Free Your Mind and Your Time – 7 Ways and Reasons To Say No
Starting to say “no” to people was painful. But I was determined to break my addiction to yes. I resigned from my position on the board of a non profit I really cared about and enjoyed participating in. I “fired” several clients. I stopped going to parties and networking events. It was really hard. I felt like I was letting a lot of people down. They would ask “Why aren't you coming anymore? Did someone offend you?” “What happened to you?” I haven’t seen you around.”
I learned there are many ways to say no without offending, hurting or abandoning someone. Consider saying the following the next time you are struggling with whether or how to take on yet another responsibility or a task:
1"No, thank you."
This seems like a no brainer but it really is ok to just say no and leave it at that. You don't owe anyone an explanation or excuse for why you choose not to participate or take on a responsibility. Period.
2"I'm not available to commit to that right now."
If just saying no feels difficult, try something a little softer. Unavailability is a legitimate reason for declining to commit. Don’t feel like you owe anyone a favor. If you don't have the bandwidth or don’t feel like it, walk away..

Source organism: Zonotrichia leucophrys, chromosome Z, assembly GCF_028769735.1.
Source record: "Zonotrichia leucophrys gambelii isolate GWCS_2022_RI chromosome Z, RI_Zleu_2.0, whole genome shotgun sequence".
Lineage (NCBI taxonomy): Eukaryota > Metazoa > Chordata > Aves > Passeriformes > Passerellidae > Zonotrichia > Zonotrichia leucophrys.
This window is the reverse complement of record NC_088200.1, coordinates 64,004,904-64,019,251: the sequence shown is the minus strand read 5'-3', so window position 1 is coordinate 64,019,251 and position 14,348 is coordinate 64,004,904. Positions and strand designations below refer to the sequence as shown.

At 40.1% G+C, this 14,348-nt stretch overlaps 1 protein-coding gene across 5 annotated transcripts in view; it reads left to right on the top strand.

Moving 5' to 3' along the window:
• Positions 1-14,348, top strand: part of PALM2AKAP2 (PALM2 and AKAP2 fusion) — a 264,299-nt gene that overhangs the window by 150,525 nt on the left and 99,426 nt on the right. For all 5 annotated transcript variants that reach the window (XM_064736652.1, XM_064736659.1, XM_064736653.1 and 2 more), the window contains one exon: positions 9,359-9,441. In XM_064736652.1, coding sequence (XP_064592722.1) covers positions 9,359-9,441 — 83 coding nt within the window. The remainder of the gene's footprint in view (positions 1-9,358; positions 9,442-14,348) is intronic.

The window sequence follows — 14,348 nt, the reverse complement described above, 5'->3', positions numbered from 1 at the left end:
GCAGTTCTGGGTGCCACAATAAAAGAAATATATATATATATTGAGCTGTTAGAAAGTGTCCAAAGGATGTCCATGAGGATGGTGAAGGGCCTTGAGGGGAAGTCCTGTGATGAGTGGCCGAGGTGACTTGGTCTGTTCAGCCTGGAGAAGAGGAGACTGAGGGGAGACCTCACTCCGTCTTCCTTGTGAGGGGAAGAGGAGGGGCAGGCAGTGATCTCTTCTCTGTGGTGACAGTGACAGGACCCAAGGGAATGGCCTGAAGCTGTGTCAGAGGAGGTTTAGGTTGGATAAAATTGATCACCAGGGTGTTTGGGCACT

3"That sounds amazing. May I think about it and get back to you?"
Today, I don’t say yes to something until I have carefully considered whether or not it is a good fit. Give yourself time to consider your options and then make your decision.
4“What's in it for me?”
It's not selfish to take care of yourself and if giving, giving, giving is affecting your relationships or mental and physical health, it's time to say no. Ask yourself how saying yes to this thing will benefit or hurt you.
5“Do I really want to do it?”
If it’s not something you really, really, really want to do, or have to do in order to get a result you truly want, say no.
6“Why am I doing this?
For me it was a combination of a desire to please people, be liked by everyone and the need to feel validated, respected and accomplished. When I let those things go, it got easier to be more selective about how I spent my time.
7“Someone else can do it.”
Believe it or not, you’re replaceable in most cases. That time I quit the board of the non profit? I felt so badly leaving everyone to soldier on without me. But, guess what? They found a replacement who took on the task as good as, or maybe even better, than I could have done it. Nobody died. The world kept spinning. And I learned to live without the validation I craved from those roles I couldn’t turn down.